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The Tilehurst End Interview: Ibrahima Sonko Part 1

Last month, former Royals defender Ibrahima Sonko kindly took the time to speak to Olly about his career. Here is the first part of their discussion, with part two coming tomorrow.

Signed from Brentford in the summer of 2004, Ibrahima Sonko was part of the record breaking squad in the 2005-06 season, when he helped achieve 106 points in the Championship. The Senegalese centre-back played in every single game during that campaign, scoring three times.

He would go on to make 136 appearances for the Royals, but ended his spell at the Madejski Stadium on a sour note after a row with Steve Coppell. In an exclusive interview with The Tilehurst End, Sonko revealed all about that incident, the spirit of the 106 squad and his career after leaving Reading. Here's part one of our conversation with 'Superman'!

At what point during the 2005-06 season did you realise that you part of something really special?

"I would say maybe after the fifth game. We lost the first game against Plymouth at home 2-1, and we literally all walked in so disappointed because we conceded two poor goals. In the past we had had trouble against Plymouth, they were a hard team to play against. The manager came in and said ok, let’s forget about it, but you can’t let this kind of performance happen again if you want to have a chance of getting promoted. From there we went five games unbeaten and suddenly you’re thinking, you know what, if we stay unbeaten for a while we can put ourselves in a good position. From there we took it game by game, and before every one we just thought ‘win the next match, win the next match’ or at least don’t lose. That was the philosophy of the manager, he always said to us not to look at the table and just focus on the upcoming match."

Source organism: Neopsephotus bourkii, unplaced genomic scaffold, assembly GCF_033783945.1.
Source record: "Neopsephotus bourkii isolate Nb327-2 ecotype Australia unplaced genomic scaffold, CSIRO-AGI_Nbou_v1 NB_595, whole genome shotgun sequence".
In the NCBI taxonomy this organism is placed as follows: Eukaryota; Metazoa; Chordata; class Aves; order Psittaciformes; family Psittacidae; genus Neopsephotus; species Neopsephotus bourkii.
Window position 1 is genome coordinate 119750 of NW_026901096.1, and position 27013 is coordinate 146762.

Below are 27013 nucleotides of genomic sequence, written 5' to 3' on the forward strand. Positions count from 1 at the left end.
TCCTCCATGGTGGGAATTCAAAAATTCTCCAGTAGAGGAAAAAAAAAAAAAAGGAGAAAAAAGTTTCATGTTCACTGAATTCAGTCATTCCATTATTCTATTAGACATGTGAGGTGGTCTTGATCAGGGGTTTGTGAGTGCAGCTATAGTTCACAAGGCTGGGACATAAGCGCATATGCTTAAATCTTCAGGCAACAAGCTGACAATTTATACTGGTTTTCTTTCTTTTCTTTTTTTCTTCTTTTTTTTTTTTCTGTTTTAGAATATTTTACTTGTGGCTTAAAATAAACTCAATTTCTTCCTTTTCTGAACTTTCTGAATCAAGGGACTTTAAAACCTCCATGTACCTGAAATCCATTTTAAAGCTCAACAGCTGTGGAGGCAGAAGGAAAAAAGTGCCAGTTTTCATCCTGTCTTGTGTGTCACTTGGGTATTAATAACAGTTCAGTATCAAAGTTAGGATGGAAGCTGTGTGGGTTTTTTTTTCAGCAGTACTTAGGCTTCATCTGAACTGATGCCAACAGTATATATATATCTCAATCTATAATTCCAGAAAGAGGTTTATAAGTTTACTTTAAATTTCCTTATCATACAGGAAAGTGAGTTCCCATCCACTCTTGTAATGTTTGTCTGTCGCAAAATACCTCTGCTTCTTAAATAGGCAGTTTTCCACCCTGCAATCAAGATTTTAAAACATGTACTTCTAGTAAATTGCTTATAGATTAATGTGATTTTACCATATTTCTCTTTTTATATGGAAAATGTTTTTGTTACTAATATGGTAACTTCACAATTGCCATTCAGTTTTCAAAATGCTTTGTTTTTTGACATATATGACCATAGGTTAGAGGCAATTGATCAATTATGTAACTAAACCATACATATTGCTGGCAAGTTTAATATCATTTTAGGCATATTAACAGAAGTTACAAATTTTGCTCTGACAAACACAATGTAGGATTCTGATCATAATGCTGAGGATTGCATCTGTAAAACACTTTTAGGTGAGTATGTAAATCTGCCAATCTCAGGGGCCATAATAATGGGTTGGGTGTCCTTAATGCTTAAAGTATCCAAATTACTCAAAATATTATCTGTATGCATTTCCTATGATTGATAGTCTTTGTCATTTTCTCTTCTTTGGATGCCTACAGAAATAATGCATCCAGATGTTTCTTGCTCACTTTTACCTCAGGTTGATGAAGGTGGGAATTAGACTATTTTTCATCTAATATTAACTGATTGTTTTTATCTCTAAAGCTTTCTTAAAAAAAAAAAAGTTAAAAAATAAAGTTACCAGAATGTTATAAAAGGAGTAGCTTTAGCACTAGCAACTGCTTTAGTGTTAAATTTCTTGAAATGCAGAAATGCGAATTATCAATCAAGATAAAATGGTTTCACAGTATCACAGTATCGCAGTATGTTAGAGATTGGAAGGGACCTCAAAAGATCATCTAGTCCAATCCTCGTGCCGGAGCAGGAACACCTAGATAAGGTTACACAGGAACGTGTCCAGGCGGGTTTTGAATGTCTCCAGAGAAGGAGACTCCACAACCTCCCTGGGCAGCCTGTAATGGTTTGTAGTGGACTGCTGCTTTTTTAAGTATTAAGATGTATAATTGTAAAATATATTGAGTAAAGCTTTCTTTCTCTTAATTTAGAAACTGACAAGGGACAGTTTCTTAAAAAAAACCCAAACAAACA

Can you pinpoint one factor that made that side so good or was it a combination of things?

"I think it’s a combination of things coming into place because the year before that we went to Wigan on the last game of the season, we had a chance of getting into the play-offs and Wigan could get promoted by beating us. Within the first 30 minutes the game was over, they were all over us. I remember it was painful, you know. Don’t get me wrong, we were happy for Wigan – they deserved it and were there the whole season. The manager asked us to come back outside and applause Wigan, and once we’d done that we went back into the dressing room, he [Steve Coppell] went to us ‘just remember that feeling’. ‘That disappointment of today, not getting to the play-offs, especially the joy of Wigan, because that could be you guys if you really want it’.

"That really set the ball rolling to be honest. From there, every little mistake we had previous to that we erased. We were stronger defensively, we were working hard every day, with Wally Downes, working so hard to improve defensively. No nonsense football really. As long as the ball doesn’t go behind us, just kick it. Don’t try to over look at some solutions – the best way is to just get rid of the ball. We adapted to that kind of defending and ground down strikers . When they thought they were about to score, we just came and booted the ball away. We didn’t get about anything, just the determination to not concede and not lose the game."